With the release of xCP2.0 and other developments EMC is well positioned to benefit from the shift as a provider of a stack from which solutions can more easily be constructed and repeated.[end advertisement 🙂 ]
Following the Autonomy debacle I believe HP will enter a death spiral to irrelevance in the content management arena. My opinions around this are too lengthy for this post so you can read that expanded post here.
IBM latched onto the case management story and cobbled together a set of acquisitions some time ago for a fairly coherent story. Since then I believe the market in general has seen less interest in platform oriented case approaches. Signaling perhaps a shift in their own interest, IBM acquired eDiscovery vendor StoreIQ late in 2012 which I think is just the first in another round of box checking. Perhaps they recognize more vulnerability in this segment because of HP/Autonomy’s trouble and people may be rethinking past investments related Interwoven products.
I expect them to continue with acquisitions and in particular I expect a sync & share acquisition in 2013. Who they acquire will say alot about how serious they are in this space as well.
Microsoft committing to the cloud with SharePoint is old news. What will be interesting this year is to observe their adoption trajectory. During the expansion of SharePoint in the enterprise you could not escape the hype as people scrambled to figure out how to use something they either thought they owned already or was inexpensive to implement. SharePoint in the cloud however will not generate the same degree of excitement in this more mature market. As a feature set it is a known entity now and people understand it is neither as cheap nor easy to make proper use of.
Personally, I do not believe that return on investment from cost of ownership reductions is enough of an incentive by itself for people to stick with the product when moving to the cloud. Overcoming the inertia of content to move off premises is high even if the target platform is the same. This problem is not limited to MS but because of their broad install base it will be easiest to observe. SkyDrive is a competitive wrinkle in the mix as well and will confuse some with the overlap and I believe dilute SharePoint’s appeal to the workgroup sharing market they dominate.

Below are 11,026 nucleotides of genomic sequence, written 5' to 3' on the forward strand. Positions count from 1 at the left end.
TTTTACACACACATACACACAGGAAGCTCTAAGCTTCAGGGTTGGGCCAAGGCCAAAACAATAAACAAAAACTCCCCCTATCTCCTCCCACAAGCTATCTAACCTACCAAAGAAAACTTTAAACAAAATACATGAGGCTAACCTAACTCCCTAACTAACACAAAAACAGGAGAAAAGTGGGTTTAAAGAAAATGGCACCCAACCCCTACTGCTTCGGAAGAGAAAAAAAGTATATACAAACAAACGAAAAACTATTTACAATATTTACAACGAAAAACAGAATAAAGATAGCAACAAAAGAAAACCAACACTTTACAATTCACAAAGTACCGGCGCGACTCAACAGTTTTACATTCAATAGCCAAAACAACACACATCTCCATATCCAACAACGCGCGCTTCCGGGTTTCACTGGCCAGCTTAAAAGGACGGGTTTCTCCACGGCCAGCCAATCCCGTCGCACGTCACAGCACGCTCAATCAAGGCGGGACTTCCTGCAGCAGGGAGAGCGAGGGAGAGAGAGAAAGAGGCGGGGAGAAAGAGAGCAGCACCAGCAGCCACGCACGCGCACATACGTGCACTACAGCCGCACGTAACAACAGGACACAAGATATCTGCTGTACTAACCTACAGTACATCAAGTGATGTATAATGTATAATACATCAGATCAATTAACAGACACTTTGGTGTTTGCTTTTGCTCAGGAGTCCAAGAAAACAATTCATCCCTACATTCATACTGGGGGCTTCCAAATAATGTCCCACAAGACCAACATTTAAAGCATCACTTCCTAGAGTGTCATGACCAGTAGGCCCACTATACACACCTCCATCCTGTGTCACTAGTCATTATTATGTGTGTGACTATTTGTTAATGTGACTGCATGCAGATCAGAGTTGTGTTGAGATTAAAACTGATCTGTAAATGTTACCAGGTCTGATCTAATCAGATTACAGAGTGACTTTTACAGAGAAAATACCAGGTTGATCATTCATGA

OpenText has shown some growth in their cloud/hosted offerings from earnings reports but I expect pressure on their valuation to push them to show organic growth in the varied portfolio they’ve acquired. As their new CEO moves into his second year reorganizations will make execution on this difficult and draw attention away from integrating the very many pieces of the puzzle.
OT has enjoyed a cozy relationship with SAP through the XOS product but SAP is another major vendor who coming to terms with the impact of cloud. That will inevitably affect how related content is managed. Once someone has figured out a pure Cloud CM play for SAP systems that has less friction than the default XOS channel then this relationship (and revenues) will suffer. There is certainly no guarantee whose technology that will be. This however is a greater concern for 2014 as SAP to my knowledge has not articulated what their long term plans are in this space and buying cycles will make this an issue for the next budget year.
Oracle had a few decidedly tacky campaigns last year but their lack of investment in certain areas (transactional in particular) I think will make them more vulnerable. Purely from my perspective as an outsider, UCM looks lost in a sea of acronyms and floating a bit directionless in the middleware category. WCM as a category for Oracle does have more cohesion but we’ll see what happens the farther they get from their Fatwire acquisition.
For the pure cloud vendors there are three different trajectories I see emerging.
Platform and General Purpose